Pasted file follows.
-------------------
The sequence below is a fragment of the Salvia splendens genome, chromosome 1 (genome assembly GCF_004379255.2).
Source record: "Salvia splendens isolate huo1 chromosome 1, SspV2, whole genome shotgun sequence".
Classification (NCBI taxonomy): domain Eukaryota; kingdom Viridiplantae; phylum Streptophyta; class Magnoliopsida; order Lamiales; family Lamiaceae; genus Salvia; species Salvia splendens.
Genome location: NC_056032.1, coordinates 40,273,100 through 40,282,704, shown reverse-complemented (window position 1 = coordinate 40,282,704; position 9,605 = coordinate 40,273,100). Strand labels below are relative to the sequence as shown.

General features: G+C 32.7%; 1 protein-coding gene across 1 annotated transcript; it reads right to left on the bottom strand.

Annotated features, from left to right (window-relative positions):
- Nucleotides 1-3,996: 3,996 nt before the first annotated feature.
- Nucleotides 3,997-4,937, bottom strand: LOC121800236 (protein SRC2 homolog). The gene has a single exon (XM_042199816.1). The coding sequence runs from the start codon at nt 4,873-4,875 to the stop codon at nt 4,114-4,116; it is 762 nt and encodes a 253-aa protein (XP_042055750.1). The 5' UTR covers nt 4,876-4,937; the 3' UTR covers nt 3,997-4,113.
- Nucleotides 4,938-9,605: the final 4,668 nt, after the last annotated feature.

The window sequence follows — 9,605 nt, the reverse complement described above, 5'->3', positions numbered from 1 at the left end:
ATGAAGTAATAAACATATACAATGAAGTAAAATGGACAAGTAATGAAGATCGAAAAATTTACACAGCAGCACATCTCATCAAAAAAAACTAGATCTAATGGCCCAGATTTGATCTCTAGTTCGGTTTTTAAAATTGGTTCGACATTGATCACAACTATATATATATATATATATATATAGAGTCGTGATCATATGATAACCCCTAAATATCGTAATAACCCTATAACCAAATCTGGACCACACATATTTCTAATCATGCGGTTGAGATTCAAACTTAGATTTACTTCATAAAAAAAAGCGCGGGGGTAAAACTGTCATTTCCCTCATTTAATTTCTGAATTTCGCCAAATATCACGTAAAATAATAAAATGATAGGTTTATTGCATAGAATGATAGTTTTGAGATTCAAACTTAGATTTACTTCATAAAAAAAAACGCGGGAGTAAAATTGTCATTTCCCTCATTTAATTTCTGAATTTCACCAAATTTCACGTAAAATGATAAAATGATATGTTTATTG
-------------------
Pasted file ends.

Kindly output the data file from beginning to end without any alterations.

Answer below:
The sequence below is a fragment of the Salvia splendens genome, chromosome 1 (genome assembly GCF_004379255.2).
Source record: "Salvia splendens isolate huo1 chromosome 1, SspV2, whole genome shotgun sequence".
Classification (NCBI taxonomy): domain Eukaryota; kingdom Viridiplantae; phylum Streptophyta; class Magnoliopsida; order Lamiales; family Lamiaceae; genus Salvia; species Salvia splendens.
Genome location: NC_056032.1, coordinates 40,273,100 through 40,282,704, shown reverse-complemented (window position 1 = coordinate 40,282,704; position 9,605 = coordinate 40,273,100). Strand labels below are relative to the sequence as shown.

General features: G+C 32.7%; 1 protein-coding gene across 1 annotated transcript; it reads right to left on the bottom strand.

Annotated features, from left to right (window-relative positions):
- Nucleotides 1-3,996: 3,996 nt before the first annotated feature.
- Nucleotides 3,997-4,937, bottom strand: LOC121800236 (protein SRC2 homolog). The gene has a single exon (XM_042199816.1). The coding sequence runs from the start codon at nt 4,873-4,875 to the stop codon at nt 4,114-4,116; it is 762 nt and encodes a 253-aa protein (XP_042055750.1). The 5' UTR covers nt 4,876-4,937; the 3' UTR covers nt 3,997-4,113.
- Nucleotides 4,938-9,605: the final 4,668 nt, after the last annotated feature.

The window sequence follows — 9,605 nt, the reverse complement described above, 5'->3', positions numbered from 1 at the left end:
ATGAAGTAATAAACATATACAATGAAGTAAAATGGACAAGTAATGAAGATCGAAAAATTTACACAGCAGCACATCTCATCAAAAAAAACTAGATCTAATGGCCCAGATTTGATCTCTAGTTCGGTTTTTAAAATTGGTTCGACATTGATCACAACTATATATATATATATATATATATAGAGTCGTGATCATATGATAACCCCTAAATATCGTAATAACCCTATAACCAAATCTGGACCACACATATTTCTAATCATGCGGTTGAGATTCAAACTTAGATTTACTTCATAAAAAAAAGCGCGGGGGTAAAACTGTCATTTCCCTCATTTAATTTCTGAATTTCGCCAAATATCACGTAAAATAATAAAATGATAGGTTTATTGCATAGAATGATAGTTTTGAGATTCAAACTTAGATTTACTTCATAAAAAAAAACGCGGGAGTAAAATTGTCATTTCCCTCATTTAATTTCTGAATTTCACCAAATTTCACGTAAAATGATAAAATGATATGTTTATTG